Mary Shelley’s “Frankenstein” is the enduring tale of scientific hubris. In a gloomy gothic setting, Dr. Frankenstein pursues his goal of animating a man of his own making. His efforts produce a terrifying monster so grotesque that it is shunned and driven away by the humans whose companionship it craves. Dr. Frankenstein and his monster are bound together for life in a nightmare of hatred, anger and desperate regret.

Equally well-known is the story of Dracula as told by Bram Stoker. Despite all the vampire stories that have been written since, “Dracula” is the original and the best. It tells the tale of how the unsuspecting Jonathan Harker meets the Count in Transylvania. He is puzzled by the strange psychological effect Dracula has on the villagers, as they seem to find him creepy, and even suspect him of murder. Jonathan unwittingly draws the Count back to his home where Lucy, a young woman of his acquaintance, becomes the focus of Dracula’s attentions. The suspense builds until finally Van Helsing reveals that Lucy’s terrifying illness is the work of a vampire that must be destroyed.

The third classic frightful story with which many are familiar is “Dr. Jekyll and Mr. Hyde” by Robert Louis Stevenson. This tale is a scary exploration of the dark side of a seemingly normal personality. Dr. Jekyll is a bright young man interested in science and the psychological duality of the human mind. He compounds a drug that causes him to become possessed by the vile side of his nature. At first he experiences this as a lark, a way to free himself from the conventions of his time. However, as Mr. Hyde’s actions escalate to murder he seeks the asylum of his stable personality, Dr. Jekyll. Eventually he must make a choice between the best and the worst of himself.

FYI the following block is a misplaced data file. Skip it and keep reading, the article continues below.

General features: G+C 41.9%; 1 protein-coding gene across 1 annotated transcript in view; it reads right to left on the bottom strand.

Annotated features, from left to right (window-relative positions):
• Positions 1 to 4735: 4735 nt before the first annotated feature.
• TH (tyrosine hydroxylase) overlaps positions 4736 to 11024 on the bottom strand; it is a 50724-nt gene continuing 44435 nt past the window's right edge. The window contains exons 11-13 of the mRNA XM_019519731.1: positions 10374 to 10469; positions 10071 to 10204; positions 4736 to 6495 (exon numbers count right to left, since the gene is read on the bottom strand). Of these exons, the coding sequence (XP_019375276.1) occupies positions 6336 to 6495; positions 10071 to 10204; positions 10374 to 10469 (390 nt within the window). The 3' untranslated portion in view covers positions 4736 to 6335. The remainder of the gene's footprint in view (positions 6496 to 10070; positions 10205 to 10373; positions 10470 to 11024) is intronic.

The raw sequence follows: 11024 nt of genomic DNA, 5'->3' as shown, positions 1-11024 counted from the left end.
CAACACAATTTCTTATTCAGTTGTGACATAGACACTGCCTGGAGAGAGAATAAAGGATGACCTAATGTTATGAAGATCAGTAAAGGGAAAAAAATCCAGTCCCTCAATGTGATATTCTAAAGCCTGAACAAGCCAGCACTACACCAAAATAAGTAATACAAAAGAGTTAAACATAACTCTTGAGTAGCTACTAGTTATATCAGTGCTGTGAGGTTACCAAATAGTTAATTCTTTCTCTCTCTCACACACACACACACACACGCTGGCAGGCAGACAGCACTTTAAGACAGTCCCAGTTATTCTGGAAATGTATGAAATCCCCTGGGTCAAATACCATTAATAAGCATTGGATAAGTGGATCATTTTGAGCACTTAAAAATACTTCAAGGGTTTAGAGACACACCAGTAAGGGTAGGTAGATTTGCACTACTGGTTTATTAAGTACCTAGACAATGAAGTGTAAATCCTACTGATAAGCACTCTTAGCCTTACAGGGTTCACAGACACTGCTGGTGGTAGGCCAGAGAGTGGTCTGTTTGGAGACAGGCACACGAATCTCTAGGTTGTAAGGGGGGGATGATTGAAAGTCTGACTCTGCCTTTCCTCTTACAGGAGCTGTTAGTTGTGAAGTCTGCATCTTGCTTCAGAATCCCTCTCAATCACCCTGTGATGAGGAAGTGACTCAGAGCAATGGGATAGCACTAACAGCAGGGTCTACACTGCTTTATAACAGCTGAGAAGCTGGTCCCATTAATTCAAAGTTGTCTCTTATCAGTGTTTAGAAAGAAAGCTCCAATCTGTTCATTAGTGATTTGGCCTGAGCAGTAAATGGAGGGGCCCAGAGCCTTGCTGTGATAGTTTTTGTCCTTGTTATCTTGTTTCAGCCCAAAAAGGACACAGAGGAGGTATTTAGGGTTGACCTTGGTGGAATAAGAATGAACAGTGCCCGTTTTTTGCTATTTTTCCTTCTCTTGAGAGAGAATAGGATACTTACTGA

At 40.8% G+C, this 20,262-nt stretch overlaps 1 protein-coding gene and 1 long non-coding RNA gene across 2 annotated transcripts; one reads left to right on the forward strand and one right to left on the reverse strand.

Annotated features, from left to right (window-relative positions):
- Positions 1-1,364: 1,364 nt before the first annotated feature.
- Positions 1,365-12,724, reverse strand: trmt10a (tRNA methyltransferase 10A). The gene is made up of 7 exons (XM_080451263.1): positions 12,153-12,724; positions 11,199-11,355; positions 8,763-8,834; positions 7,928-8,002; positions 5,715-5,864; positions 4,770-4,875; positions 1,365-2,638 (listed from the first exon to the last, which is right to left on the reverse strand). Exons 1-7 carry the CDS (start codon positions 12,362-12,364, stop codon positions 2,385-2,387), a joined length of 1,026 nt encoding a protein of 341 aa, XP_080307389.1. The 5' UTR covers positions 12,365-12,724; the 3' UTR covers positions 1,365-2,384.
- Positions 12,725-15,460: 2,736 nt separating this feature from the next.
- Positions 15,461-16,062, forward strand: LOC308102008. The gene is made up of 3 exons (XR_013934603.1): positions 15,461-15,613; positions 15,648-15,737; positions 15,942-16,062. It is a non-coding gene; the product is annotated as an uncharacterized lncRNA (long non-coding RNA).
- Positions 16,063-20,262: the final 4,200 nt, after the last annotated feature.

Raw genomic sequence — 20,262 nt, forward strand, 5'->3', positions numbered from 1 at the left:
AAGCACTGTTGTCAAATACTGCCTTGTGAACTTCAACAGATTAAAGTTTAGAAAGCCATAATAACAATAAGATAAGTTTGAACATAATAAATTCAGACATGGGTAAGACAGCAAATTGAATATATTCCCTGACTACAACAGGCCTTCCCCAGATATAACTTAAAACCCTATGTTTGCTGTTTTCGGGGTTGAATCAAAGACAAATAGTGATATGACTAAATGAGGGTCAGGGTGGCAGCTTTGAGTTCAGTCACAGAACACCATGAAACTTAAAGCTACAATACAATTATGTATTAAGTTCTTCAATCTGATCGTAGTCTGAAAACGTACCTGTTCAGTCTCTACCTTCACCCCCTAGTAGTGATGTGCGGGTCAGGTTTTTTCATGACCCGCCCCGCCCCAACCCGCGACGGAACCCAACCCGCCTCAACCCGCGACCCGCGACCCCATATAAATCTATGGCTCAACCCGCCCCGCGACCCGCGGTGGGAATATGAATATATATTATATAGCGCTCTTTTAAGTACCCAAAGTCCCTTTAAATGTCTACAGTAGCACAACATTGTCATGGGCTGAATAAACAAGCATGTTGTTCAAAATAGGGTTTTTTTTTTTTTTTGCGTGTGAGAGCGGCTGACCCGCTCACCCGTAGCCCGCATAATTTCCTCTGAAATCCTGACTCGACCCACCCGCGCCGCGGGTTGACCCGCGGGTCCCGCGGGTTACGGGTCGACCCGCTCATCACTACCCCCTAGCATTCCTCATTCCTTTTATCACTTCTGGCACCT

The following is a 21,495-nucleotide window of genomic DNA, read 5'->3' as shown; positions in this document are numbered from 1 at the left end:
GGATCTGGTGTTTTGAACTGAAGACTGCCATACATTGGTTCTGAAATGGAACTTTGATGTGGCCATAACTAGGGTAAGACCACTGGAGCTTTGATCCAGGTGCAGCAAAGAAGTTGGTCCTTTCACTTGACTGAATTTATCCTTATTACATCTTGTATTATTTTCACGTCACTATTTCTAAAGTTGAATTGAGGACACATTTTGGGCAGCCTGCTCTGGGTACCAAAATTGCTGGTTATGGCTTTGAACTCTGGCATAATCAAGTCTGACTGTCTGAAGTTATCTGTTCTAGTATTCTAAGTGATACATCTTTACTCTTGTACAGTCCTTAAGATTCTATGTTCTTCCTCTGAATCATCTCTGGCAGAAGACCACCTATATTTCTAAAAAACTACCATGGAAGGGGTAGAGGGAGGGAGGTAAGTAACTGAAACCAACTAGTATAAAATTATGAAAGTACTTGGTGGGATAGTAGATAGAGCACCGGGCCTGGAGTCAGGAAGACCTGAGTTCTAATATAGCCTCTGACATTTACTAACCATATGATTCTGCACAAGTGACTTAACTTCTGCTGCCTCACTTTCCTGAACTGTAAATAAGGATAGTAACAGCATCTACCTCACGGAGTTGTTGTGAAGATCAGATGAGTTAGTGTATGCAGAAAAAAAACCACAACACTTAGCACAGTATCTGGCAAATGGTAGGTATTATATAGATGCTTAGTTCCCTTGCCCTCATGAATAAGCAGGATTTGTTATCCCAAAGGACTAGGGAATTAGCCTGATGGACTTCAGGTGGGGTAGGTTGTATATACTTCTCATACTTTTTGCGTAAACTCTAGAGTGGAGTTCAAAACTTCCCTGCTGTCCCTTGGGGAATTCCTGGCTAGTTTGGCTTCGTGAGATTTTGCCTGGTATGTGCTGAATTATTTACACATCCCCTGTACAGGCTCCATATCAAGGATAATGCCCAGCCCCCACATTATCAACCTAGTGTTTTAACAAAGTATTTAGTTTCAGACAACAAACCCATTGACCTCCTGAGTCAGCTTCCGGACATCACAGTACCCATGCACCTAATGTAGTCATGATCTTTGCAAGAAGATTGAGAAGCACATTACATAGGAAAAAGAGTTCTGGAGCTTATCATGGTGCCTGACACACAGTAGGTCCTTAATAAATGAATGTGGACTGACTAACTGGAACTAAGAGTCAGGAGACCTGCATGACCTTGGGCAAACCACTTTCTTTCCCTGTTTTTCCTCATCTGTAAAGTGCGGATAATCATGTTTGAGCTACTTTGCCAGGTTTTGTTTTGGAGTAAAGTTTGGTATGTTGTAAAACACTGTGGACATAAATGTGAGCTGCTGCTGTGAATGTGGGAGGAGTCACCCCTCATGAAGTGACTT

“The Turn of the Screw” by Henry James is a classic ghost thriller in the gothic vein. It is a work of supernatural literature that allows suspense to build from a sunny, innocent beginning. A young governess is given the charge of two small children at a beautiful country estate. She soon develops the haunting feeling that all is not as bucolic as it seems. She learns that the previous governess had a dalliance with another employee which left her in a compromised state. There is the suggestion, although not explicitly stated, that the pair may have also taken illicit liberties with her young charges. Both lovers ended up dead through unclear circumstances. The new governess begins to see apparitions of the two, and she is horrified to realize that the children are aware of and welcoming to these ghastly presences. Have the children been possessed? Is it too late to save them?

The fifth title on the list is Shirley Jackson’s “The Haunting of Hill House”.  cters know what they are getting into and do it anyway. Dr. Montague is an investigator of the paranormal. He invites a number of people to spend the summer at the supposedly haunted Hill House to determine if the supernatural stories are true. The townspeople tell stories of family hatreds, suicide and the ghost of a sister. Two women, Eleanor and Theodora, accept his invitation, along with the nephew of the owner of the house. Creepy occurrences begin almost immediately. Doors close by themselves; loud banging sounds are heard at night; soft patterings are heard outside locked bedroom doors. The guests begin to realize that someone, or something, is trying to separate them. The house seems to have the strongest effect on Eleanor. When the others decide to send her home, whatever is in the house makes a decision of its own.